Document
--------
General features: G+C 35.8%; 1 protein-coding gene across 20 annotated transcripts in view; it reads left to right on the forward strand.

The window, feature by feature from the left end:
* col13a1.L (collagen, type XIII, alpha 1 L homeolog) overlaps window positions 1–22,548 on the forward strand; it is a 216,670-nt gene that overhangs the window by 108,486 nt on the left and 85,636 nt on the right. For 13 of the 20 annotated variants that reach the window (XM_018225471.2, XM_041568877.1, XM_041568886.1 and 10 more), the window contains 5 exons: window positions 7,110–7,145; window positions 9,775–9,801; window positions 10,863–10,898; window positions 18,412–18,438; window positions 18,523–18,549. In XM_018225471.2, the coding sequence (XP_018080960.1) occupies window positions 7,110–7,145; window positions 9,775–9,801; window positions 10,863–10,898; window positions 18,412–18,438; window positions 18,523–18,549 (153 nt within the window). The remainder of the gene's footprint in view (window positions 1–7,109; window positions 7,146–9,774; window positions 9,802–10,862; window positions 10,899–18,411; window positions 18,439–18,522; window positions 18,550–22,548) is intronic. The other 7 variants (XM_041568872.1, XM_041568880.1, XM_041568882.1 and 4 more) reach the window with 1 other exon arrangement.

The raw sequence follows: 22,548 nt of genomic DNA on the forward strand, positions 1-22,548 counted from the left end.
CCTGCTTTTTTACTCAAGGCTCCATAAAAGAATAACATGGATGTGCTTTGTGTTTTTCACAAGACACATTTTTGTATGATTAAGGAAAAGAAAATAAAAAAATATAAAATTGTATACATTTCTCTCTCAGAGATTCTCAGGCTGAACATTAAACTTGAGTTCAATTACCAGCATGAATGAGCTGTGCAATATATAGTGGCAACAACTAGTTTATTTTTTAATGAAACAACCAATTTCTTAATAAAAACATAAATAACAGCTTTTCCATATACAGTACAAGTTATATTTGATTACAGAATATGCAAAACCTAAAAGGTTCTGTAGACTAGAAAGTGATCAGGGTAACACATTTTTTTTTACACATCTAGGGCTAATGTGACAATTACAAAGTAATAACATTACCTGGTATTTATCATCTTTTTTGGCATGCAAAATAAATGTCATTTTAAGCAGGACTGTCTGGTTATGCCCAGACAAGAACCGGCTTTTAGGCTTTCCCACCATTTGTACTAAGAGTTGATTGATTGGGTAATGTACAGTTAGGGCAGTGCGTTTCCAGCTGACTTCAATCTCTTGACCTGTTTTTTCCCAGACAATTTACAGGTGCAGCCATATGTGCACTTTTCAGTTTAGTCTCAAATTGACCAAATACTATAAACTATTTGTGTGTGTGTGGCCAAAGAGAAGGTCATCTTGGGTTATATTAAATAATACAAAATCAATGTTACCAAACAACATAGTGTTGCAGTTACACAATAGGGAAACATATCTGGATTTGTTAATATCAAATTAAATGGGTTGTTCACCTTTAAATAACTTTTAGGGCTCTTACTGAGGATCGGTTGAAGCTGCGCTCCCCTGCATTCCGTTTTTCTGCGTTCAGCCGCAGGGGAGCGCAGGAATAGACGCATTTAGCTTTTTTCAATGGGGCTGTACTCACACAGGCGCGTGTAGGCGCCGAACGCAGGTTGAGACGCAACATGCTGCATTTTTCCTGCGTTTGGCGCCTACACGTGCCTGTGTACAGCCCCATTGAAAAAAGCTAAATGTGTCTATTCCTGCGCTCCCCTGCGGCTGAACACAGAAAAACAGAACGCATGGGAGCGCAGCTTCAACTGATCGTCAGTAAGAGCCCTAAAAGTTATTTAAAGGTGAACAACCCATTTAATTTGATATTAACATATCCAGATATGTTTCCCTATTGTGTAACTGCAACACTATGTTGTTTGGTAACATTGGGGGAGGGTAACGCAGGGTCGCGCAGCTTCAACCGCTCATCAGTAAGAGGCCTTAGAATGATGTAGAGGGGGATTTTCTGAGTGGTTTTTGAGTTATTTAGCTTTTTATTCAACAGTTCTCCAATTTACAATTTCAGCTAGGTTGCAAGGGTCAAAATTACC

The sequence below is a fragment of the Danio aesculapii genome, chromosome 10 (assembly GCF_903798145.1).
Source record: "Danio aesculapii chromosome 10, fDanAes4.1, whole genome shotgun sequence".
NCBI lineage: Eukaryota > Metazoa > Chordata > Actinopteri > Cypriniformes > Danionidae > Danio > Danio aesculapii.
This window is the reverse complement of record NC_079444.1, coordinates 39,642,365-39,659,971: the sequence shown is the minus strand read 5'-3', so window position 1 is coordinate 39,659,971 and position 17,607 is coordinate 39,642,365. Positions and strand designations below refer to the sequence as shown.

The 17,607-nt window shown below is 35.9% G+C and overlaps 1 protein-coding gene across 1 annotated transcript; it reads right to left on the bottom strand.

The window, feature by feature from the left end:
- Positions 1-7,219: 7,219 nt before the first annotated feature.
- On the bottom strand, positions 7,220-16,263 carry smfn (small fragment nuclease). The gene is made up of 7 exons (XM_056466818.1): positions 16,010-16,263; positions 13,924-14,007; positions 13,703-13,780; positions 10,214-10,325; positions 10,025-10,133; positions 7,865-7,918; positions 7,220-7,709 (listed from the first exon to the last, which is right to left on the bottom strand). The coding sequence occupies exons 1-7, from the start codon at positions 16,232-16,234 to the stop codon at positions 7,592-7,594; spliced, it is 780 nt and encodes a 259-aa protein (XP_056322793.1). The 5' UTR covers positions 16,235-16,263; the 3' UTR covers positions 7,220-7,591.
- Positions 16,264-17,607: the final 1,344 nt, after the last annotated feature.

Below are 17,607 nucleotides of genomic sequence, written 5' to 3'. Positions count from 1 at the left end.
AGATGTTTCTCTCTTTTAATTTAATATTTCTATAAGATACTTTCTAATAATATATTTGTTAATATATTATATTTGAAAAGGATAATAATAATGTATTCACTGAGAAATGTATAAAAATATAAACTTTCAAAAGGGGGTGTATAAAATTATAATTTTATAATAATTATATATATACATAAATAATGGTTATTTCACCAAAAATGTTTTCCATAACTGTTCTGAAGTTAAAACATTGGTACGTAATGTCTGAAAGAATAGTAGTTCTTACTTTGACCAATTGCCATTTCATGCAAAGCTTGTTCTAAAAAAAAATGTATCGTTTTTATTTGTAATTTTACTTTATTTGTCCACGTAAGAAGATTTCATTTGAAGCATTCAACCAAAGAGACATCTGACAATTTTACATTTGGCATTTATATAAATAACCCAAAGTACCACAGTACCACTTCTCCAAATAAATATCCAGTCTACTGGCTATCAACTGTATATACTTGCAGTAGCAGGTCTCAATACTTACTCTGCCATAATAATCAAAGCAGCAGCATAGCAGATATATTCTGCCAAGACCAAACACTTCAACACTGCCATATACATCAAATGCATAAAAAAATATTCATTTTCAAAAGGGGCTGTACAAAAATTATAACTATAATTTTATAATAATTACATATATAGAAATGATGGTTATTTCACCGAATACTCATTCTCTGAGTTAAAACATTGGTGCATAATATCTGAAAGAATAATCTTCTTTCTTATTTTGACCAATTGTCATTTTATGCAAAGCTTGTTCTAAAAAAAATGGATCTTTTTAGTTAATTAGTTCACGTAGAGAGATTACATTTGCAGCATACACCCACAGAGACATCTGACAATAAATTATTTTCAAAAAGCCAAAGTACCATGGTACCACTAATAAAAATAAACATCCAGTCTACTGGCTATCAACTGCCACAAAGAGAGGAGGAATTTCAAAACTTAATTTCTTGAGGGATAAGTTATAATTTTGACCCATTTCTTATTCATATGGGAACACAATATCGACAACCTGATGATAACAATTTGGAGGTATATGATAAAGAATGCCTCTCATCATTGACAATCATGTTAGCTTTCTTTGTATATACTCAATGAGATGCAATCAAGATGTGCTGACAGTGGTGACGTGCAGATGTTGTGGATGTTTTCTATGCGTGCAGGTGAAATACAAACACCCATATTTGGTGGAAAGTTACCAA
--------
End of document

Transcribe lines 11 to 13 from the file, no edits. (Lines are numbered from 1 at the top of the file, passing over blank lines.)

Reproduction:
The window, feature by feature from the left end:
- Positions 1-7,219: 7,219 nt before the first annotated feature.
- On the bottom strand, positions 7,220-16,263 carry smfn (small fragment nuclease). The gene is made up of 7 exons (XM_056466818.1): positions 16,010-16,263; positions 13,924-14,007; positions 13,703-13,780; positions 10,214-10,325; positions 10,025-10,133; positions 7,865-7,918; positions 7,220-7,709 (listed from the first exon to the last, which is right to left on the bottom strand). The coding sequence occupies exons 1-7, from the start codon at positions 16,232-16,234 to the stop codon at positions 7,592-7,594; spliced, it is 780 nt and encodes a 259-aa protein (XP_056322793.1). The 5' UTR covers positions 16,235-16,263; the 3' UTR covers positions 7,220-7,591.